The responsibility of parents to protect their daughters physically and emotionally is great.  While parents must take care not to give her away thoughtlessly, we must also be careful that we are not unreasonable.  Loving parents may understandably feel that no one will ever be good enough.  This is why parents must discern the difference between, “Is he fit for my daughter?” and “He’s not my type.”  If he is fit, he doesn’t have to be your type.  You are not marrying him!


PARENTS OF SONS:

Train him to be man enough to go get a wife.  This principle is taught first in Genesis 2:24, when marriage was first instituted.  Men are to “leave father and mother and cleave to a wife.”  When Jesus was questioned about marriage in Matthew 19, He answered in verses 4–5 by referring back to this passage in Genesis 2.  The Apostle Paul writing about marriage in Ephesians 5, also quoted this passage from Genesis 2 (Ephesians 5:31).  Moses, Jesus, and Paul all agree that a man is to go get a wife.

Scripture does not teach that the groom’s parents are in the driver’s seat in these affairs.  If they have done their job, they have raised a man who can go get a wife.  If he is not ready to go get a wife, including dealing with her parents, he is not ready to have one.

The only instance in scripture that some might allege teaches otherwise is Abraham sending his servant, Eliezer, to get Rebekah for Isaac (Genesis 24).  We must not miss the fact that Abraham sent Eliezer with a proposition—one that Rebekah and her family were not obligated to accept.  The servant even asked Abraham, “What if the woman does not want to come here?” (v.5).  Abraham acknowledged the bride’s family as having the last word in verse 8 by releasing Eliezer from his duty to bring a wife for Isaac if she did not want to come.  So, while the groom’s family made a proposition, the final word belonged to the bride’s family.  Rebekah’s family said, “Yes,” but they did not have to.  They then asked Rebekah, giving her the final word.  Neither Abraham nor Isaac was in a position to dictate to Rebekah or her family what choice she had to make.

There is a difference between preparing a daughter for marriage and preparing a son for marriage.  We are wise to understand the roles and remain within them.

IS ALL THIS NECESSARY? 

It may not be necessary, but it is highly advisable.  Why?  Because scripture clearly provides principles regarding these things.  The admonitions to a man to leave and get a wife are clear enough, coming from Moses, Jesus, and Paul.  The admonitions for the parents of daughters to protect them are even clearer—they are commands found in God’s Law.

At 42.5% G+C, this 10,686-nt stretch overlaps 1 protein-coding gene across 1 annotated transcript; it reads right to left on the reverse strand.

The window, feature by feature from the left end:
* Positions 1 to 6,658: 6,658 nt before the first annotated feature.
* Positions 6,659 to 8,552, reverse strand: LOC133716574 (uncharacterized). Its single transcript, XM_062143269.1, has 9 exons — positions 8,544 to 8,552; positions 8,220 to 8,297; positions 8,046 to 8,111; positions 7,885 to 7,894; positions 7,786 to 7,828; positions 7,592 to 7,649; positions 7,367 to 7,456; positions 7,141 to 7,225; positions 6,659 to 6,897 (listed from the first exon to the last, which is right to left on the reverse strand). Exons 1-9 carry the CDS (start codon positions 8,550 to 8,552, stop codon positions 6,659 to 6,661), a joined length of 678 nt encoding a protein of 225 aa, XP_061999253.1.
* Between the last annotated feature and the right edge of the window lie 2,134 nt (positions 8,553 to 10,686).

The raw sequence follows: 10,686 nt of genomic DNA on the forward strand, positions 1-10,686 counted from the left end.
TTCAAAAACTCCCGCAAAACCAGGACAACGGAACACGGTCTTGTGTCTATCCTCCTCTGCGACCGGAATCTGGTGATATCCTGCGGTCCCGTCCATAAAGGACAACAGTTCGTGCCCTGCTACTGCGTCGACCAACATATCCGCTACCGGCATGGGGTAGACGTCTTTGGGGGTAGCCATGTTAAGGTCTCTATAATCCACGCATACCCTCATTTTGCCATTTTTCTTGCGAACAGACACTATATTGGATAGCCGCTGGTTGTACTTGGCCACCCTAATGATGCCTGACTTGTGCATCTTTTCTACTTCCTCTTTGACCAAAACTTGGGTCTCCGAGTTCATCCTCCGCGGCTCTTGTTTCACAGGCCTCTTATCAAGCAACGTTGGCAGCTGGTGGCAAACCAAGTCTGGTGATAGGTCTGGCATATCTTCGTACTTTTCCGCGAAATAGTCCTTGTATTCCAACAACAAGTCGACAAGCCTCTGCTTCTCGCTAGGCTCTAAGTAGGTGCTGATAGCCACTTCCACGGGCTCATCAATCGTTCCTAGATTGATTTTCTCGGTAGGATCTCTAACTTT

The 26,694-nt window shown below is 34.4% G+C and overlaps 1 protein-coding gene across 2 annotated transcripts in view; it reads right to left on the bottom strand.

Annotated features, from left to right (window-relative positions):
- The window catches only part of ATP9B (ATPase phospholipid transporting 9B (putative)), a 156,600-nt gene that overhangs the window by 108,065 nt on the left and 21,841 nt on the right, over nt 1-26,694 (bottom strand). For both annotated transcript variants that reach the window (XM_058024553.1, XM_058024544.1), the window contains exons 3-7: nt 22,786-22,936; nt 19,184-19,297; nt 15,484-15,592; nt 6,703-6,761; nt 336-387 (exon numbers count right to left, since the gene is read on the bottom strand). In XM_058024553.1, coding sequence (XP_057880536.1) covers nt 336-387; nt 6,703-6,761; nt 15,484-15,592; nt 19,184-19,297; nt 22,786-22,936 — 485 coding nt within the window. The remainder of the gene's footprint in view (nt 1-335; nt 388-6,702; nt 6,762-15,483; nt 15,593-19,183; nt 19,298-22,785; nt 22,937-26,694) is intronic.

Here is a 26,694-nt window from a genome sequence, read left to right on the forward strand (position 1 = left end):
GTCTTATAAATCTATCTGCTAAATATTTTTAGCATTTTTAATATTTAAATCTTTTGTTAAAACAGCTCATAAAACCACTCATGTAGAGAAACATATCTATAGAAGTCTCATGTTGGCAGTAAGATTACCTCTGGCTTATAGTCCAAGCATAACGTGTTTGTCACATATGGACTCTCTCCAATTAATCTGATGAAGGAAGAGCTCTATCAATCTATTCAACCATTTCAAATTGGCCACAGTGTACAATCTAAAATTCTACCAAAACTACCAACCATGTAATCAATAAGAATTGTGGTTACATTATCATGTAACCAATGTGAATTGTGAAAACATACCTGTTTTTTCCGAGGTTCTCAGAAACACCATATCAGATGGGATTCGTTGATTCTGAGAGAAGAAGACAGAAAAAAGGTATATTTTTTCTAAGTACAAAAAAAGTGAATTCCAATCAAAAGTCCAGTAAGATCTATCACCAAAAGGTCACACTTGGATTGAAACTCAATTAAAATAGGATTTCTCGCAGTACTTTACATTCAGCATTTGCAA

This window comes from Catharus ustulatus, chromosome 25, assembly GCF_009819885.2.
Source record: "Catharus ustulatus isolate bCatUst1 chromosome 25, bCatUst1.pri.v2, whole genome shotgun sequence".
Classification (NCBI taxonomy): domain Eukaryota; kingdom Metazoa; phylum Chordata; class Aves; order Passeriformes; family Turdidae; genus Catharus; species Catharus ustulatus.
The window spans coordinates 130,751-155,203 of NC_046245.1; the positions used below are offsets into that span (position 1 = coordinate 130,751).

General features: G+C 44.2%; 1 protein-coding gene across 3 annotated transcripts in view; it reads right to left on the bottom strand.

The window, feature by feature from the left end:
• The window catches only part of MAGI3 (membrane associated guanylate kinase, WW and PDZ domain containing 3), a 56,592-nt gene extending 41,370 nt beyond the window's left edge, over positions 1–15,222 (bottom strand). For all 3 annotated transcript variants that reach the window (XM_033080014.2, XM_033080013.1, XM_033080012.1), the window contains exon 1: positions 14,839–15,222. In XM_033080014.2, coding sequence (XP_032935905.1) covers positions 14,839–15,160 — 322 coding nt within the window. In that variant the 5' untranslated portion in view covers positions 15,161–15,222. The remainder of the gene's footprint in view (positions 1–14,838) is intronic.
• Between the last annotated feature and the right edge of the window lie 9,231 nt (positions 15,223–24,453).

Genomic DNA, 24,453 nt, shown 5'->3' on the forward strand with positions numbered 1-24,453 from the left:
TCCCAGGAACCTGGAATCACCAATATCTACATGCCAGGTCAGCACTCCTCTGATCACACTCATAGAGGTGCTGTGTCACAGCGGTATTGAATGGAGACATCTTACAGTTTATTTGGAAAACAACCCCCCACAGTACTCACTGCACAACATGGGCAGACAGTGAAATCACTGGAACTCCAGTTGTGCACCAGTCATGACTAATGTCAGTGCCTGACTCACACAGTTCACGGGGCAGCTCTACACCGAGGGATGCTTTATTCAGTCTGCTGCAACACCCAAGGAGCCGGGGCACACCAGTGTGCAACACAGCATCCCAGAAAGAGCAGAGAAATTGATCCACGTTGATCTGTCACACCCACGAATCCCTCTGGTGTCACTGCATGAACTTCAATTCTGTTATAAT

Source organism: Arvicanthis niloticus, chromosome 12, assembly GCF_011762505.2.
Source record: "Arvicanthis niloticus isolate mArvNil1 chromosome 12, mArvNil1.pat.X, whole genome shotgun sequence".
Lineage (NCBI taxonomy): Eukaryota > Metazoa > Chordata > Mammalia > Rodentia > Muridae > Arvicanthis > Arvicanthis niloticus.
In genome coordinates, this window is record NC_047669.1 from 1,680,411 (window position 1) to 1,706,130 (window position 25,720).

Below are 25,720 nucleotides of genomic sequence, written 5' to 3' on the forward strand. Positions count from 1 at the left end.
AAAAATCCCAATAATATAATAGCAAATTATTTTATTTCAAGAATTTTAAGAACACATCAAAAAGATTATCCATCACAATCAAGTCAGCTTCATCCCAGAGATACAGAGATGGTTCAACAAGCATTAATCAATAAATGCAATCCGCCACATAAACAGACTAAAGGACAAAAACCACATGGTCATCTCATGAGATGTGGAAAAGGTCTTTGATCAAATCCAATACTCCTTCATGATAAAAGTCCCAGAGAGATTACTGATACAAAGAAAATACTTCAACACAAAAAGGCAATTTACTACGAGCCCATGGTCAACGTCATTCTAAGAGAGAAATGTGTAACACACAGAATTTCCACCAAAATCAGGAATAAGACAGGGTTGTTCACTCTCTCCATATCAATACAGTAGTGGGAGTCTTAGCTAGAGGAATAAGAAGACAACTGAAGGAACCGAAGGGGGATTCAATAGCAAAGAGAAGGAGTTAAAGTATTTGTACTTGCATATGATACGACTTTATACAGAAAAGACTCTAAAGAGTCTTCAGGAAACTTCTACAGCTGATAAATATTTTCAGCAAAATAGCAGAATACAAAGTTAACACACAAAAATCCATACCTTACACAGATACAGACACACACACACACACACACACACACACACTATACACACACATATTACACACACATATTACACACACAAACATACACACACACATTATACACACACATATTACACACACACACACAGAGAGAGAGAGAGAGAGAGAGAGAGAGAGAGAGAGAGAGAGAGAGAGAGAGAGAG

There is room for variance regarding the specific methods employed to accomplish these biblical principles.  It is not necessary, for instance, for the bride’s parents to monitor the sheets in the bridal suite.  That is arguably part of the ceremonial law that was put away by Christ.  The moral principles of the Law, however, are timeless and must still be followed.  No family should feel compelled to do things exactly as the Hales do.  However, every Christian family is responsible to God to be sure that whatever methods they employ, they actually do aim at meeting the principles and commands found in scripture.

While being careful to understand and aim at God’s ideals, we must exercise caution that we are not following the world’s methods since they are based on entirely different principles.  When we consider the wisdom of the world, especially since the sexual revolution and the women’s liberation movement that were unleashed upon us in the 1960s, can we rightly say that marriage and fidelity have been elevated to new heights? Or is it not rather true that the world’s principles and methods have been disastrous?  The world that hates Jesus Christ is hardly worthy to be considered to be the expert on love and marriage. 

So while you must ultimately decide what level of involvement you will have in your children’s betrothal and marriage, the goal is to glorify God by doing things in a way that most closely adheres to the principles found in His Word.

 


 

Appendix E 

What we learned from our experience with
Sarah and Jeff’s betrothal and marriage 

No one is the expert on these things except God.  As stated earlier, we do not claim to have all the answers, nor do we claim that it is God’s will for others to do things exactly the way we have.  We merely advocate searching God’s Word for principles, and then by God’s grace, seeking to do things in a manner that is consistent with those principles.  Our convictions, based on principles, remain unchanged.  Experience has taught us some valuable lessons about how to put our convictions into practice.  Here are five key lessons we learned:

1. There were times when it would have been easier to cave in, allowing things that are not consistent with our convictions.  By God’s grace, we did resist giving into laziness.  There were times when it was downright inconvenient to ensure that Sarah and Jeff were not alone.  While neither Sarah nor Jeff ever gave any evidence of resistance, there were times when they asked to be able to do things to which we had to say, “No.”  Though it was sometimes rough, we refused to cave into convenience, everyone went along, and in the end, we not only survived, we are all thankful for the way things went.

2. We all learned a lot about each other and our ability to remain committed to our game plan.  It was in the laboratory of actually doing this, when it was difficult and/or when frustrations began to arise, that characters were tested and truth about each of us was revealed.  Jeff proved himself to be a worthy man who can lead a home because he was willing to follow our lead throughout the process.